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The remake was directed by Frenchman Jean-François Richet (Who?) and took place, instead of in Los Angeles on a hot evening, in Detroit on New Year’s Eve, hence incredibly cold and snowy. While that offers a bit of coolness with the oppressive nature of the cold and seeing bad guys with infrared goggles through the whiteness. This one really felt like it changed things just for the sake of changing things. Instead of tiny group of cops and criminals having to join together to battle a street gang attacking to get revenge on one unrelated man, the remake had a small group of cops and criminals fighting against other cops who are corrupt (and faceless in their tactical gear) because of a twisty plot involving turncoats and shady deals. It was functional enough, but it lost the original’s sense of doom and that this could happen anywhere at any time in LA because it’s become that big a haven of crime. And in 1976, that was the case.

This was followed up later that year with a remake of Carpenter’s 1980 film The Fog, which was the director’s fourth film and was his first foray into the supernatural. It’s about a sleepy Northern California seaside community being slowly taken by a creeping green fog full of ghosts. It’s a glorious example of a disaster movie setup (groups of disparate people who don’t ever really connect in the story all dealing with a large problem) but couched inside a very traditional horror movie casing, complete with excellent practical effects by makeup man Rob Bottin.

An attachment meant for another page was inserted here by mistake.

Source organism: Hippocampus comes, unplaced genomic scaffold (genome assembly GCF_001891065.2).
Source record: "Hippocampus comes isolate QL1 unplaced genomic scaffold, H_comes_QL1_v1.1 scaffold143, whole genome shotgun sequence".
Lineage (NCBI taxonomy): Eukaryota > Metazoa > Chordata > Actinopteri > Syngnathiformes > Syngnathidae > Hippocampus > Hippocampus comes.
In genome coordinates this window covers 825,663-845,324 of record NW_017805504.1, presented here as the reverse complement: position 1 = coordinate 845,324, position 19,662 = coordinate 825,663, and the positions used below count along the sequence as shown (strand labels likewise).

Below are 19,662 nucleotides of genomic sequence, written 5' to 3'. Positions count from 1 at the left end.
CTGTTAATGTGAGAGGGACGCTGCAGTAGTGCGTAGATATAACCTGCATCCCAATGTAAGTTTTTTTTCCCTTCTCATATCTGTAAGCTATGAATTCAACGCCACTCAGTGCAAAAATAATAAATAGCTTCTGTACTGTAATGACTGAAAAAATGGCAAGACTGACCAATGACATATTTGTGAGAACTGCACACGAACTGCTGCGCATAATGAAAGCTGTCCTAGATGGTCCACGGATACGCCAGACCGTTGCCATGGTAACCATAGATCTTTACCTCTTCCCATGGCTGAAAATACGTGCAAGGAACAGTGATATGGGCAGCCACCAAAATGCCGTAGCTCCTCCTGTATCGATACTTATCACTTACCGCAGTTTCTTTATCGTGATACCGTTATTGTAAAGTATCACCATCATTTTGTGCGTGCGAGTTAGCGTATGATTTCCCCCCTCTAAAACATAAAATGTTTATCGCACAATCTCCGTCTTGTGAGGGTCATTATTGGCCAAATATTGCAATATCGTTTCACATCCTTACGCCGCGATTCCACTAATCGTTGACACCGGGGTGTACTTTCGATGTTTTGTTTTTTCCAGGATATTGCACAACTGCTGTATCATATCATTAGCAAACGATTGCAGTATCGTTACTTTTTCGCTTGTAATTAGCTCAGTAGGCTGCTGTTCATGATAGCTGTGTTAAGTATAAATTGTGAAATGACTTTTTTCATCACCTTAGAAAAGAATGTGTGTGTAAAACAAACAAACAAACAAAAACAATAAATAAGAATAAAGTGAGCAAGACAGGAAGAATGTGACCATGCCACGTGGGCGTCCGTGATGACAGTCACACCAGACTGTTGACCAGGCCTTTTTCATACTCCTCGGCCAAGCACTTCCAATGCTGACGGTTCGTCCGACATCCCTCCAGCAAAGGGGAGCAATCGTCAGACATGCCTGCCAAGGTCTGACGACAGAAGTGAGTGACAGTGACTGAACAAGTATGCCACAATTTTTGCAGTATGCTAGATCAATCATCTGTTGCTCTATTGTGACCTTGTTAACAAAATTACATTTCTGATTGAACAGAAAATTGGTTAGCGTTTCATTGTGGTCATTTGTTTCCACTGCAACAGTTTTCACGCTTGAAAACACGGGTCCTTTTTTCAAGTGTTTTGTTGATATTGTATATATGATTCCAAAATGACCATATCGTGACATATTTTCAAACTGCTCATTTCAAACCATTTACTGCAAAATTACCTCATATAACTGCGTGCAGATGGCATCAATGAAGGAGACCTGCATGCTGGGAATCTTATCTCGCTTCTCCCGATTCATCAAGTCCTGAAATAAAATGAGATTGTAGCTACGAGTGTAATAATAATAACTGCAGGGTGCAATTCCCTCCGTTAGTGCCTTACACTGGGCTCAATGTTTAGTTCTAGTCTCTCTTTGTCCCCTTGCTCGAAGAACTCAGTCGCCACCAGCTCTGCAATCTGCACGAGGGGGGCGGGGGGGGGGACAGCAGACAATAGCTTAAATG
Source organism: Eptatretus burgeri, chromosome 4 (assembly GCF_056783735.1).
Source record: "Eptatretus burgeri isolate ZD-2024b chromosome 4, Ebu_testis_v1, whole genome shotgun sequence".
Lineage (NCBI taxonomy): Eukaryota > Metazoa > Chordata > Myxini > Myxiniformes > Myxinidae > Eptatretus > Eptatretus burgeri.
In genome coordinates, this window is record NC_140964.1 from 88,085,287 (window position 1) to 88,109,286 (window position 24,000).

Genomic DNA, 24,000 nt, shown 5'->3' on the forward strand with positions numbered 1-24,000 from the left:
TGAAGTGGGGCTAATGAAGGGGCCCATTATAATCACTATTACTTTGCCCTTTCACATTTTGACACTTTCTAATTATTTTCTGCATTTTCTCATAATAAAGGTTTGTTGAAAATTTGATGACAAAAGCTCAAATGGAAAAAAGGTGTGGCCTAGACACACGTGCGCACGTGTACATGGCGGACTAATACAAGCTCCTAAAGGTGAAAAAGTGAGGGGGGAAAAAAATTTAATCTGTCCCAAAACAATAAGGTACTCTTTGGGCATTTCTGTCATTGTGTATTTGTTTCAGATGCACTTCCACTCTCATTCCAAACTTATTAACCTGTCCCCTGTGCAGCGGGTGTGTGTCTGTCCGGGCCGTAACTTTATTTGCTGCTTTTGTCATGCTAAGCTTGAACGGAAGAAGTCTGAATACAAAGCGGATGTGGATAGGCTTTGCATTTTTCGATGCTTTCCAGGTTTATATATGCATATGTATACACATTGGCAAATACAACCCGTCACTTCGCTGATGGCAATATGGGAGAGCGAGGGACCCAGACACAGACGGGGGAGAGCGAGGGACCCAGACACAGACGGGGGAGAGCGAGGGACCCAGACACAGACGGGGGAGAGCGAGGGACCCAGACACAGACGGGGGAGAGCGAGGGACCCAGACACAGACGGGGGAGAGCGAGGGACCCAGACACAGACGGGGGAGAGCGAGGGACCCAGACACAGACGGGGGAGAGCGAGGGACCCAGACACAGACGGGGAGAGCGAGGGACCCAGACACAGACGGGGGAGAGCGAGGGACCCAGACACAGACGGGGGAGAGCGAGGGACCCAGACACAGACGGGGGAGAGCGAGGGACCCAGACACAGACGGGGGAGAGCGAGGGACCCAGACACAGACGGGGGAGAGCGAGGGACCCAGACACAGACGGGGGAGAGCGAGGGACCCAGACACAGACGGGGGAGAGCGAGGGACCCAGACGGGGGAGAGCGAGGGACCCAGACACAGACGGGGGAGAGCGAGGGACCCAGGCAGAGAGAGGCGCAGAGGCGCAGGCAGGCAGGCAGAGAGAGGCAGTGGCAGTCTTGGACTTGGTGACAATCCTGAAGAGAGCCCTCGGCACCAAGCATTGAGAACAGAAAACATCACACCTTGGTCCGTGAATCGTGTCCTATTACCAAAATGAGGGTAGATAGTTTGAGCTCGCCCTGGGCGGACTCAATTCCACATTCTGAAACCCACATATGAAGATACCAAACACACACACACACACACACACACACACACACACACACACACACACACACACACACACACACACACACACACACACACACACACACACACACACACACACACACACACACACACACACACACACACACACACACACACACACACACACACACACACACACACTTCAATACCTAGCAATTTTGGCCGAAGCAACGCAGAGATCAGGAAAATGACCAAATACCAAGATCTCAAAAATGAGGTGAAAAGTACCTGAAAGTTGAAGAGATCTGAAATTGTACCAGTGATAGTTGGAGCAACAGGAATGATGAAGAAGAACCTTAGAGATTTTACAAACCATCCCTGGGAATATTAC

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The 2005 remake, on the other hand, was just another in a long string of CGI-laden, PG-13 horror movies made starring pretty people from television. This was directed by Rupert Wainwright (the director of Stigmata and Blank Check) and starred Tom Welling, Maggie Grace, and Selma Blair. Yep. As you can imagine, this version lacked any and all of the spooky subtlety of Carpenter’s film and once again over-complicated the plot, for really nobody’s benefit. It’s like they don’t think audiences will be okay with simple storytelling. This represents the absolute nadir of Carpenter remakes.

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In 2007, Rob Zombie, a filmmaker who actually DOES have his own visual style and sensibility, directed a remake of perhaps Carpenter’s most popular and successful film, 1978’s Halloween, which of course spawned a very successful and hugely hit-and-miss series of sequels. Zombie’s film represents the ninth such film and for it, he decided to go back to basics. If this film suffers, it’s actually in being TOO reverential to Carpenter without having the same ability to scare. What works is the prequel part, which elongates the original’s prologue to show a grungy, trashy version of the Myers family and we see a picked-on and constantly ridiculed Michael take out his mom’s gross boyfriend, his sister, and his sister’s gross boyfriend before being put in a mental ward. However, once the movie picks up with Laurie Strode and her friends, it’s just a very swift retelling of the movie without any of the opacity of “The Shape” which made him so ubiquitous and frightening. A solid effort, but still a bit lacking.